The only constant in life is change. So you might find that your current retirement account is no longer the best option for you.
If you find yourself in that position, consider converting your traditional IRA or employer retirement plan to a Roth IRA. You'll pay federal income tax in the year of the conversion on any amount that hasn't already been taxed.1
There are different implications depending on the type of account you wish to convert. It’s important to consider the benefits of each type of retirement plan, the options you have under each, and your own financial situation to make an informed choice. Check out Making Sense of Rollovers and Transfers for more rollover basics. It may also be a good idea to check in with your tax advisor to help decide if a Roth IRA conversion is good for you.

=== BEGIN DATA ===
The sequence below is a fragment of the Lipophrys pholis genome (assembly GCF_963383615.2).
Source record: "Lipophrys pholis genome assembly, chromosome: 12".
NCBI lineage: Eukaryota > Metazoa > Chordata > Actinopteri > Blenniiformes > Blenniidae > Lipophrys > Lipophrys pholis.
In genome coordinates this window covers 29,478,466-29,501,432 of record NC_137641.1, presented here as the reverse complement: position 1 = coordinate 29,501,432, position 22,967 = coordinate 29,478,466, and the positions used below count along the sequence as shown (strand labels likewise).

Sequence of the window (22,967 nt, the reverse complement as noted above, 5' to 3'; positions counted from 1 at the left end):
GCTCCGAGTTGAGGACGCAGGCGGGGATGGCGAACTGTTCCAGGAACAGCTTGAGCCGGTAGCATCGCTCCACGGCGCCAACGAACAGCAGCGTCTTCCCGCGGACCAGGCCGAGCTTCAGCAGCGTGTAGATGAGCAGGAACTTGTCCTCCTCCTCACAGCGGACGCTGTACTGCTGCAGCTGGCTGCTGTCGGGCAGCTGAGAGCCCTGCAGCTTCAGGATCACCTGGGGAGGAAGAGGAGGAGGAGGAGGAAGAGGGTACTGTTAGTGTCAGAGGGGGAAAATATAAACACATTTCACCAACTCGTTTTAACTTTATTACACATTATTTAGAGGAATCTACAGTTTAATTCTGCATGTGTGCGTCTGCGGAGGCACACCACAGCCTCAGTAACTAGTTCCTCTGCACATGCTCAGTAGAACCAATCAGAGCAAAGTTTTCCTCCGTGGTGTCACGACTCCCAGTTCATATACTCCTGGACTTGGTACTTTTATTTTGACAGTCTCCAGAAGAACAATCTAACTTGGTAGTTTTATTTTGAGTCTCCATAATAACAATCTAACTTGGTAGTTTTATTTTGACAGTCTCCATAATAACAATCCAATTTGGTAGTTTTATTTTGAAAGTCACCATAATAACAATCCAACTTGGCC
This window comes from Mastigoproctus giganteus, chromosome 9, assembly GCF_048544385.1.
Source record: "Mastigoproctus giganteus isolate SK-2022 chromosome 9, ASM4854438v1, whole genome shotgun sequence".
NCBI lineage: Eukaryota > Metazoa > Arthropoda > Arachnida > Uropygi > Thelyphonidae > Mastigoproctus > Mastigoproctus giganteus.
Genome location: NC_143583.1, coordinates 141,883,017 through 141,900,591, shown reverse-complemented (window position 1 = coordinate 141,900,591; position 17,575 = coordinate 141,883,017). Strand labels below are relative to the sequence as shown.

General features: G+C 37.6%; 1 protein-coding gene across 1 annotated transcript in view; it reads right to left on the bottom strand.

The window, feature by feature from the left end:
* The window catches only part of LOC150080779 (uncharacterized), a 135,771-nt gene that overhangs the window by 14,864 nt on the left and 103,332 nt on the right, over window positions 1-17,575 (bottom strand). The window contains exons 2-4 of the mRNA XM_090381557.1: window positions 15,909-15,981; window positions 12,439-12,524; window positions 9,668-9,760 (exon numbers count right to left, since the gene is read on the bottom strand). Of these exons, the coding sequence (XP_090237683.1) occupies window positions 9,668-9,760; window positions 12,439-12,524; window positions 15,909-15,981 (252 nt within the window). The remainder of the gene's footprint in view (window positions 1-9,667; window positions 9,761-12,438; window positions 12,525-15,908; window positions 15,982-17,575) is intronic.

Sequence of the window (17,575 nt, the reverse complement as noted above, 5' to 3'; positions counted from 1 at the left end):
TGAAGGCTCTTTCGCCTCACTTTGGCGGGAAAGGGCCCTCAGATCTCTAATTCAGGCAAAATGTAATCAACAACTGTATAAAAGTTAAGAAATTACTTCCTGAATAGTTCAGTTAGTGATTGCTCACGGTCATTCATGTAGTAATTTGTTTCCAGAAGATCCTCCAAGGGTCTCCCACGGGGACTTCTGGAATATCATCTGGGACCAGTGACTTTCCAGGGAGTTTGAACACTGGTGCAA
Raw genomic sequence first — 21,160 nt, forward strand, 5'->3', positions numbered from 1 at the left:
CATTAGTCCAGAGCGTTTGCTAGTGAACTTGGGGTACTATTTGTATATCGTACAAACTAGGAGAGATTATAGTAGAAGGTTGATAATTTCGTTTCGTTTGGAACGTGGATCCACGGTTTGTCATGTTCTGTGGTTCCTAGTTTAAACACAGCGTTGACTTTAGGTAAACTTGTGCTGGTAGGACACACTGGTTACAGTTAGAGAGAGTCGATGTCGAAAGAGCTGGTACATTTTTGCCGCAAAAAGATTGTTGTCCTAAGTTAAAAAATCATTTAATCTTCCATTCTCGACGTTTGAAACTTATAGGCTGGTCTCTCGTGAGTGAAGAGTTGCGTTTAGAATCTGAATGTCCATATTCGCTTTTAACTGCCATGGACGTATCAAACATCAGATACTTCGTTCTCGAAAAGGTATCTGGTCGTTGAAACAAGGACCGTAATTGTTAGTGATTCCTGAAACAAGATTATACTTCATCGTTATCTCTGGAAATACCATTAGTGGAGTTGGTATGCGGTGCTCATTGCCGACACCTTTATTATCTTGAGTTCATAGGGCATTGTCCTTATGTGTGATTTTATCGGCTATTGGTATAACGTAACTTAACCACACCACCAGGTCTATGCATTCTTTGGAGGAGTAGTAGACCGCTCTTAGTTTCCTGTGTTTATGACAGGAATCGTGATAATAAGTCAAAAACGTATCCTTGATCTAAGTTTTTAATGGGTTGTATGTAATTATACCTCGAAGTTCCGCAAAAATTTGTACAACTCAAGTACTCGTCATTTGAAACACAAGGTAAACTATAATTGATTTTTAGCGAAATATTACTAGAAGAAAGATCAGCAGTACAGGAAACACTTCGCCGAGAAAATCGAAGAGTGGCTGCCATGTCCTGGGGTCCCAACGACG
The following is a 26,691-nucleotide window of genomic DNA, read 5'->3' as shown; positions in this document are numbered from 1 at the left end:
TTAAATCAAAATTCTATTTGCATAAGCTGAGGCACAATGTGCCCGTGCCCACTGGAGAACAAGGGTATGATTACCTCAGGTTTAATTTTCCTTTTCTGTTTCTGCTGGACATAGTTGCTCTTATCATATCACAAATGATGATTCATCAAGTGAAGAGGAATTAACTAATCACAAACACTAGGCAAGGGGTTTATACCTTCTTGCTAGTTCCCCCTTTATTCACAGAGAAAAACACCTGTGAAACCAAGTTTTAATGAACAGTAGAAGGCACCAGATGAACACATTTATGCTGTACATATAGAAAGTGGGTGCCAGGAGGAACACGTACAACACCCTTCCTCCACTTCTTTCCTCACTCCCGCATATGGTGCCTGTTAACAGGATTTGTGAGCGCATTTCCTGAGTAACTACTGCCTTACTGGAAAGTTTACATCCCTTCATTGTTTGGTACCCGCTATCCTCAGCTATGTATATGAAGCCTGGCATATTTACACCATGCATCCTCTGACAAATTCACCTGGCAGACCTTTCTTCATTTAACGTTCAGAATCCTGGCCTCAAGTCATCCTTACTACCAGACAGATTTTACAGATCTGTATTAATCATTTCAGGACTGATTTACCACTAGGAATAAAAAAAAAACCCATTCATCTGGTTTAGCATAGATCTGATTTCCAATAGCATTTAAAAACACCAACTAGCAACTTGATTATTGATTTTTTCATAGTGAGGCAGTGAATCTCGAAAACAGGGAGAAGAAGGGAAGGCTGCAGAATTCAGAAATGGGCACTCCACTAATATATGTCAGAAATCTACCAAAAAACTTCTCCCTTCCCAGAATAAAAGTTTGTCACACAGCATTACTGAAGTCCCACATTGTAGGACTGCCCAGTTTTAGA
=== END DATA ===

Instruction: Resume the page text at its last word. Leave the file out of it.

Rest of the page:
- Assets convert from one type of account to another type of account (like a traditional IRA or employer retirement plan) to a Roth IRA.
- Part or all of the distribution may be subject to income tax.
- The 10% early withdrawal penalty does not apply to the amount converted.
- Must satisfy any required minimum distribution, prior to conversion.
Keep in mind
- If you use assets from the account you are converting to pay the taxes on the conversion, that amount may be subject to taxes and the early withdrawal penalty if you are under age 59½.
- If you choose to have the funds distributed directly to you and want to put them into your Roth IRA as a conversion, you must deposit them into the Roth IRA within 60 days of the date of the distribution. This would not count as a rollover for purposes of the one rollover per year rule.
- Roth IRA conversions are subject to a separate 5 year tracking period for purposes of determining if a distribution of the converted amount is subject to the 10% early withdrawal penalty.